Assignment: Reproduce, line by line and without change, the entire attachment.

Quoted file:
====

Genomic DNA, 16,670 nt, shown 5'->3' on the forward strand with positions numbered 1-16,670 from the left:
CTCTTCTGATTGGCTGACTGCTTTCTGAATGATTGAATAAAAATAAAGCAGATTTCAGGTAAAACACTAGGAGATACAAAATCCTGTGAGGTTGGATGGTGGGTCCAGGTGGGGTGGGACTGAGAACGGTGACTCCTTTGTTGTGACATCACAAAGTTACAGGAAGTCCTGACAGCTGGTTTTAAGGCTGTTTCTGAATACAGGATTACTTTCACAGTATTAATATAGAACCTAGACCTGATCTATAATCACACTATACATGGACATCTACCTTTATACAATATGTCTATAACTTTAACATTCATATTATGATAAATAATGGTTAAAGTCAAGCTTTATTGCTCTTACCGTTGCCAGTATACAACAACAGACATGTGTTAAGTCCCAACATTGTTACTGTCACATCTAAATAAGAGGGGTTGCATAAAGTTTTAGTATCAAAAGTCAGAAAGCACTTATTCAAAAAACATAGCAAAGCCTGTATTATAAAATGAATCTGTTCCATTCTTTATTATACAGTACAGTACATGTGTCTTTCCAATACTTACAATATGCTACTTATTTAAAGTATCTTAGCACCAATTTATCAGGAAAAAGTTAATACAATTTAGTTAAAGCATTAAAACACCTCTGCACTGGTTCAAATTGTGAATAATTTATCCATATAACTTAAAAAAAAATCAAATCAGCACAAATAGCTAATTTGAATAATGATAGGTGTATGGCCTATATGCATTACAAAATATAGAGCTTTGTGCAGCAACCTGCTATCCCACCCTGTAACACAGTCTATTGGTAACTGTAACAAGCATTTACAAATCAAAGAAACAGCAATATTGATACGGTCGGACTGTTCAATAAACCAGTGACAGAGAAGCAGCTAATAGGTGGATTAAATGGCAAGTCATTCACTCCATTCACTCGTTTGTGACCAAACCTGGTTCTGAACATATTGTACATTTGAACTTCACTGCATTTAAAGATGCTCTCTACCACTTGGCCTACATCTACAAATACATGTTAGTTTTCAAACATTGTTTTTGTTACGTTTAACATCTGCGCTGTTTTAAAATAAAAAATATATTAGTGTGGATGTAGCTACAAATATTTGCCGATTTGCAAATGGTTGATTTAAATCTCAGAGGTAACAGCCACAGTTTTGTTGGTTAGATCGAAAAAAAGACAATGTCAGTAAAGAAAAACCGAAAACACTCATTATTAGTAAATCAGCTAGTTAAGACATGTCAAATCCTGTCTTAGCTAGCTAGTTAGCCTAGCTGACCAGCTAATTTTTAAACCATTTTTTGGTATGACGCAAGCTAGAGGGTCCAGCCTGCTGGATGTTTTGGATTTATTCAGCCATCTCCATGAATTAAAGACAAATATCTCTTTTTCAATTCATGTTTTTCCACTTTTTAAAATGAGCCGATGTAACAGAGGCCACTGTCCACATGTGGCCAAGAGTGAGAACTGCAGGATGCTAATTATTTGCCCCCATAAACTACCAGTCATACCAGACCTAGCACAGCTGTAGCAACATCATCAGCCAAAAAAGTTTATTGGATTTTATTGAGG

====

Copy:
Genomic DNA, 16,670 nt, shown 5'->3' on the forward strand with positions numbered 1-16,670 from the left:
CTCTTCTGATTGGCTGACTGCTTTCTGAATGATTGAATAAAAATAAAGCAGATTTCAGGTAAAACACTAGGAGATACAAAATCCTGTGAGGTTGGATGGTGGGTCCAGGTGGGGTGGGACTGAGAACGGTGACTCCTTTGTTGTGACATCACAAAGTTACAGGAAGTCCTGACAGCTGGTTTTAAGGCTGTTTCTGAATACAGGATTACTTTCACAGTATTAATATAGAACCTAGACCTGATCTATAATCACACTATACATGGACATCTACCTTTATACAATATGTCTATAACTTTAACATTCATATTATGATAAATAATGGTTAAAGTCAAGCTTTATTGCTCTTACCGTTGCCAGTATACAACAACAGACATGTGTTAAGTCCCAACATTGTTACTGTCACATCTAAATAAGAGGGGTTGCATAAAGTTTTAGTATCAAAAGTCAGAAAGCACTTATTCAAAAAACATAGCAAAGCCTGTATTATAAAATGAATCTGTTCCATTCTTTATTATACAGTACAGTACATGTGTCTTTCCAATACTTACAATATGCTACTTATTTAAAGTATCTTAGCACCAATTTATCAGGAAAAAGTTAATACAATTTAGTTAAAGCATTAAAACACCTCTGCACTGGTTCAAATTGTGAATAATTTATCCATATAACTTAAAAAAAAATCAAATCAGCACAAATAGCTAATTTGAATAATGATAGGTGTATGGCCTATATGCATTACAAAATATAGAGCTTTGTGCAGCAACCTGCTATCCCACCCTGTAACACAGTCTATTGGTAACTGTAACAAGCATTTACAAATCAAAGAAACAGCAATATTGATACGGTCGGACTGTTCAATAAACCAGTGACAGAGAAGCAGCTAATAGGTGGATTAAATGGCAAGTCATTCACTCCATTCACTCGTTTGTGACCAAACCTGGTTCTGAACATATTGTACATTTGAACTTCACTGCATTTAAAGATGCTCTCTACCACTTGGCCTACATCTACAAATACATGTTAGTTTTCAAACATTGTTTTTGTTACGTTTAACATCTGCGCTGTTTTAAAATAAAAAATATATTAGTGTGGATGTAGCTACAAATATTTGCCGATTTGCAAATGGTTGATTTAAATCTCAGAGGTAACAGCCACAGTTTTGTTGGTTAGATCGAAAAAAAGACAATGTCAGTAAAGAAAAACCGAAAACACTCATTATTAGTAAATCAGCTAGTTAAGACATGTCAAATCCTGTCTTAGCTAGCTAGTTAGCCTAGCTGACCAGCTAATTTTTAAACCATTTTTTGGTATGACGCAAGCTAGAGGGTCCAGCCTGCTGGATGTTTTGGATTTATTCAGCCATCTCCATGAATTAAAGACAAATATCTCTTTTTCAATTCATGTTTTTCCACTTTTTAAAATGAGCCGATGTAACAGAGGCCACTGTCCACATGTGGCCAAGAGTGAGAACTGCAGGATGCTAATTATTTGCCCCCATAAACTACCAGTCATACCAGACCTAGCACAGCTGTAGCAACATCATCAGCCAAAAAAGTTTATTGGATTTTATTGAGG